By Nate Bloom

Contributing Columnist 


Going Large and Winning; Julie Andrews’ “Jewish” hits,  Critics Love New HBO Series


“Jerry and Marge Go Large,” an original Paramount+ comedy/drama film, begins streaming on June 17th. It is based on the true story of Jerry Selbee (Bryan Cranston) and his wife, Marge (Annette Bening).The couple, who are now in their eighties, was the subject of many articles and a “Sixty Minutes” story. 

The Selbees have long lived in a small Michigan town. Before retiring, the Selbees made a modest living from their convenience store. Not long after they retired, Michigan introduced (2003) a new lottery game called Winfall. Jerry, who has a college degree in mathematics, uncovered a mathematical quirk in the Winfall lottery game. Anyone (legally) could earn “net” winnings if they bought enough tickets. He enlisted friends in a “betting pool” or club. 

When the Michigan game ended, the Selbees found a similar game in another state. The club’s ‘grand’ net winnings total was eight million dollars before taxes. 

DAVID FRANKEL, 62, directed the film. Frankel, an observant Jew, has helmed some really big comedy hits, including “The Devil Wears Prada” and “Marley and Me.” His father is Pulitzer Prize winner MAX FRANKEL, now 92. Max and his family fled Nazi Germany in 1940. He retired (1996) as the NY Times executive editor.

After a two-year delay, due to the pandemic, the American Film Institute (AFI) finally got a chance to give actress/singer Julie Andrews an AFI lifetime achievement award. A video of the ceremony airs on TNT at 10 p.m. on June 16, with a repeat showing at 11:30 p.m. There will be an encore showing on TCM on July 15 at 8 p.m.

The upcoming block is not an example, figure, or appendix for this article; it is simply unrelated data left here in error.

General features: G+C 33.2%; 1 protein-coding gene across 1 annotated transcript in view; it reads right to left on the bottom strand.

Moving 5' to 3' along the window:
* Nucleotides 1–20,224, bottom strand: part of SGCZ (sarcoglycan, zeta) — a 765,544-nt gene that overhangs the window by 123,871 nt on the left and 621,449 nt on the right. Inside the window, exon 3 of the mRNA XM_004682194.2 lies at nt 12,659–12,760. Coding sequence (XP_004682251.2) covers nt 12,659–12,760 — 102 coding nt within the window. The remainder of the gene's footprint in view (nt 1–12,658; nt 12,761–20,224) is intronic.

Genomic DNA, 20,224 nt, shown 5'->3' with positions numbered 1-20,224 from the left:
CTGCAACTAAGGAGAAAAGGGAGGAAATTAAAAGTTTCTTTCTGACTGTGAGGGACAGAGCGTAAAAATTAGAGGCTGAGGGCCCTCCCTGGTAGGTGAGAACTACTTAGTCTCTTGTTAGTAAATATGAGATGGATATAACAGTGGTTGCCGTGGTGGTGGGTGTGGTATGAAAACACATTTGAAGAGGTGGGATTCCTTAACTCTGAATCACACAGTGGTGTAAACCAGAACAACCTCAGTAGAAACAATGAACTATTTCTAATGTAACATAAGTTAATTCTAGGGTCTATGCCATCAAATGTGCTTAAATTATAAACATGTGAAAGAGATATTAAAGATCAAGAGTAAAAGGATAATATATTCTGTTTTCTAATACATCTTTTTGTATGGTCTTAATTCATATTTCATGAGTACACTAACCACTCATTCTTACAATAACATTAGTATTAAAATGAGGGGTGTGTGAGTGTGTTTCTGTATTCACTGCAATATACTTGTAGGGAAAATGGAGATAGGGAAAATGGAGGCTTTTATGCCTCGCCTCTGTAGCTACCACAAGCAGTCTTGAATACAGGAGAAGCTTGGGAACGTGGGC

When I saw that Andrews, a truly great musical actress, was being honored, I thought of the most famous musicals she starred-in. They were “My Fair Lady” (original Broadway production; 1956-58); “Mary Poppins,” (film,1964), and “The Sound of Music” (film,1965).

I then realized that all these musicals were written or co-written by Jews. I suspect that Ms. Andrews knows this, too.  “My Fair Lady” (1956)  was written by ALAN  J. LERNER (script of musical, and song lyrics) and FREDERICK LOEWE (music; Loewe’s father was Jewish).

RICHARD RODGERS (music) and OSCAR HAMMERSTEIN II (lyrics) wrote “The Sound of Music” songs (Hammerstein’s father was Jewish).   The “Mary Poppins” songs were written by RICHARD SHERMAN, now 93, and his late brother, ROBERT SHERMAN. Julie Andrews lauded them in the 2009 documentary: “The Boys: the Sherman Brothers Story.” It’s now streaming on the Disney Channel.

“Ima Vep,” an eight-episode HBO Max series, began streaming on HBO Max on June 6th. The reviews were almost uniformly great. The series centers around Mira (Alicia Vikander). She’s a troubled American movie star who comes to France to star as Irma Vep, the title character in a remake of a French silent film classic. The role has troubling psychological effects on Mira.

CARRIE BROWNSTEIN, 47, plays Mira’s agent. Brownstein is best known as a member of Sleater-Kinney, a long-popular rock band. She showed she could act when she co-starred in the IFC comedy series “Portlandia.” 

The series was written and directed by OLIVIER ASSAYAS, 67, a famous French filmmaker. His late father, RAYMOND ASSAYAS, was a top French screenwriter. Raymond came from a Sephardi family that settled in France after WWI. He escaped the Nazis and joined the Free French forces overseas.

Olivier didn’t know his father was Jewish until his thirteenth birthday. Raymond casually told Olivier: “If we were practicing Jews, you’d have your bar mitzvah today.” Olivier, stunned,  asked a few questions and his father confirmed that he was Jewish.

Olivier’s mother was raised Protestant, but she, too, has some Jewish ancestry (it’s unclear how much).  Olivier was raised Christian, but he’s long been secular. He said in an interview: “You can’t avoid the echoes of that history [the Holocaust].  It shapes your identity. So, in a way I’ve been extremely concerned and defined by my half-Jewish identity, even if it was passed on to me in a such an awkward way.”

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